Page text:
Yep I agree with this. Having said that, despite the fact we have the resources to potentially buy investment property, the entire thing gives me a headache and I have avoided it to this point. 

A bad tenant or Landlord can make your life miserable.


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  Reply # 802881 20-Apr-2013 19:13
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Perhaps contact the citizens advice bureau as to your rights.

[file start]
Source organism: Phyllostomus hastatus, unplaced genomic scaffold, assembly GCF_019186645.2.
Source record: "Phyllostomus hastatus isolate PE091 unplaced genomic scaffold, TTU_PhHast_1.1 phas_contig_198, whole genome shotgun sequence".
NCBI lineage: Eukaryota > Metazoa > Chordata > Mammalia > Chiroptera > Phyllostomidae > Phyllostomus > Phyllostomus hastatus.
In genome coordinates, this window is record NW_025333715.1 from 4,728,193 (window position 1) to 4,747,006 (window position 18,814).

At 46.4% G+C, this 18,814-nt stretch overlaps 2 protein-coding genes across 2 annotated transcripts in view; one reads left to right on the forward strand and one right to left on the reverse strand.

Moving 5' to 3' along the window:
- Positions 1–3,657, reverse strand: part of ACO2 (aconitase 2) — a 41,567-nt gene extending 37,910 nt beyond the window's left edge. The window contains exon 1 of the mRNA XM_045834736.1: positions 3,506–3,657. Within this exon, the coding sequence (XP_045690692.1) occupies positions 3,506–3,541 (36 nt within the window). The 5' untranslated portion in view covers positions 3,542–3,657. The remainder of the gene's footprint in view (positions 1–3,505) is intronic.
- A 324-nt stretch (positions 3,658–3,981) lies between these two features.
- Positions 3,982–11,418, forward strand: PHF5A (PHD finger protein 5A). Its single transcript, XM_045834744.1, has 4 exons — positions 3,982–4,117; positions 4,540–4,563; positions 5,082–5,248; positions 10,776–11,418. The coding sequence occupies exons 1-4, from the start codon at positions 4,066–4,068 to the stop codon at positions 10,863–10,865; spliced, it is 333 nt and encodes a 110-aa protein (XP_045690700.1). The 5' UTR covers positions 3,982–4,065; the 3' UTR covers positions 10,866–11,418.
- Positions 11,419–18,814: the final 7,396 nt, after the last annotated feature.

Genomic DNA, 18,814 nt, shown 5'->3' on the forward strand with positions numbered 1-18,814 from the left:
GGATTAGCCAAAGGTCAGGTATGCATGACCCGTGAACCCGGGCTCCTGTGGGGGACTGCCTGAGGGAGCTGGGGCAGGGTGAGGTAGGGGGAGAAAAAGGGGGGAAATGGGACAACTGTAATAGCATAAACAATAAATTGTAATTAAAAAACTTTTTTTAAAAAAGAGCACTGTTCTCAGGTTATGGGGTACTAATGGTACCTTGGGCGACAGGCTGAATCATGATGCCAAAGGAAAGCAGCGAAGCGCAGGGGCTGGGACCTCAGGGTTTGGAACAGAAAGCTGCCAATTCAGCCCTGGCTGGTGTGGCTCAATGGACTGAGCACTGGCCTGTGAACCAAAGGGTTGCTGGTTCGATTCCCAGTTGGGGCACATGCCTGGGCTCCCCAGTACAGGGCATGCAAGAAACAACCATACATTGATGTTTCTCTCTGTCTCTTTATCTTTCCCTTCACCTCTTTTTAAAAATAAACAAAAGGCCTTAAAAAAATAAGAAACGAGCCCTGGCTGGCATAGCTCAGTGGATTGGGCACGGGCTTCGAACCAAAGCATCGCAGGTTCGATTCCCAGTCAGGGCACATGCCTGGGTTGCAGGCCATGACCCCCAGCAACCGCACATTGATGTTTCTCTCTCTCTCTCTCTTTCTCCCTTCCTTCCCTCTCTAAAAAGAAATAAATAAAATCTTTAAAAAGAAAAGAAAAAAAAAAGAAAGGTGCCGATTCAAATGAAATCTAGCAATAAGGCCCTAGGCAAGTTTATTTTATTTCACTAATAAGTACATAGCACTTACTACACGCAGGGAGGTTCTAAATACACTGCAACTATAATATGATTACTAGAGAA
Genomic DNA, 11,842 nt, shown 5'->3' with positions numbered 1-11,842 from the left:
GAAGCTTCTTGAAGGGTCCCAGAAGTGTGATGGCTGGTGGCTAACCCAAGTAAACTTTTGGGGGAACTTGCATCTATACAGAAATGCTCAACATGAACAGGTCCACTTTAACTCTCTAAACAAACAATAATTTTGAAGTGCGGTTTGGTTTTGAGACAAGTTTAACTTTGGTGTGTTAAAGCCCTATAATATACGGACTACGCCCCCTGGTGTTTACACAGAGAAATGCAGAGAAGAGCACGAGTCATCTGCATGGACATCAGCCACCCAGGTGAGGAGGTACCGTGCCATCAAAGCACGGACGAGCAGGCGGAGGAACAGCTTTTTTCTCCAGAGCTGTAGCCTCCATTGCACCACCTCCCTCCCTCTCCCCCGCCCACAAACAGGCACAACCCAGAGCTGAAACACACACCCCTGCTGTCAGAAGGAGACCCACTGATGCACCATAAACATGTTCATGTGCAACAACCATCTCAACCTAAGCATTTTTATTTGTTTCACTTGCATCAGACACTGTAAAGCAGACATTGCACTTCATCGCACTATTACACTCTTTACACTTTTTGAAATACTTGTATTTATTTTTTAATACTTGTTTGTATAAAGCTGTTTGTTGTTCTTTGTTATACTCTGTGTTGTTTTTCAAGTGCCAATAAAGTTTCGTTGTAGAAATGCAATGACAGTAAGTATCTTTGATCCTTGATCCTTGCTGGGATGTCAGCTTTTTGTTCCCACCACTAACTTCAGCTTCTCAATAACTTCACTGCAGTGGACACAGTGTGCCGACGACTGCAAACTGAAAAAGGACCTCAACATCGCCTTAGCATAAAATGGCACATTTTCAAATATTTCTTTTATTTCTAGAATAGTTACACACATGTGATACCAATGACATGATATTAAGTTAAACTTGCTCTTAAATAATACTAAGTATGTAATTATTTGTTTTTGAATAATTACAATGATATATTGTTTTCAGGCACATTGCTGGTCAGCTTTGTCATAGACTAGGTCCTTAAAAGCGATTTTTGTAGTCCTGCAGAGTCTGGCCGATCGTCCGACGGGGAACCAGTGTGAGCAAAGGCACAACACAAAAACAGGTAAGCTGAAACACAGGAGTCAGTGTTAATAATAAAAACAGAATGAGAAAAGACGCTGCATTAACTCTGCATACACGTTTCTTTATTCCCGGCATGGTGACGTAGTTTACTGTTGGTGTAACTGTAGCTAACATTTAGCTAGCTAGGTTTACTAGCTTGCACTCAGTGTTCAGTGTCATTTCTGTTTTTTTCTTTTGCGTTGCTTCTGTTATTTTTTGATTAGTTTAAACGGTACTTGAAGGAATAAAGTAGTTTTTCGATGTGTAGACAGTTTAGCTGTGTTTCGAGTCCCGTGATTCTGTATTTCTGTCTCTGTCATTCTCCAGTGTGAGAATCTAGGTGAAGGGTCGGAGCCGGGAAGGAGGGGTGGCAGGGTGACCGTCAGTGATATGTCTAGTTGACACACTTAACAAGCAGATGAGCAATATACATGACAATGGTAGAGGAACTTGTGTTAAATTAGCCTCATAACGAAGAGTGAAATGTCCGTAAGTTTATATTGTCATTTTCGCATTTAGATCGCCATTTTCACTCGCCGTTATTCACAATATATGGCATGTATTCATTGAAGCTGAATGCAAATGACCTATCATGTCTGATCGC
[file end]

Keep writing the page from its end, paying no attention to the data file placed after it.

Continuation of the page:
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  Reply # 803001 21-Apr-2013 11:09
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If you really find the landlord to be a complete prat, and it's annoying you, start to look for a new place and move when you find something suitable.

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  Reply # 803028 21-Apr-2013 12:14
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mattwnz: Perhaps contact the citizens advice bureau as to your rights.


This sin't the most appropriate place to get tenancy related advice, I'd try Department of Building and Housing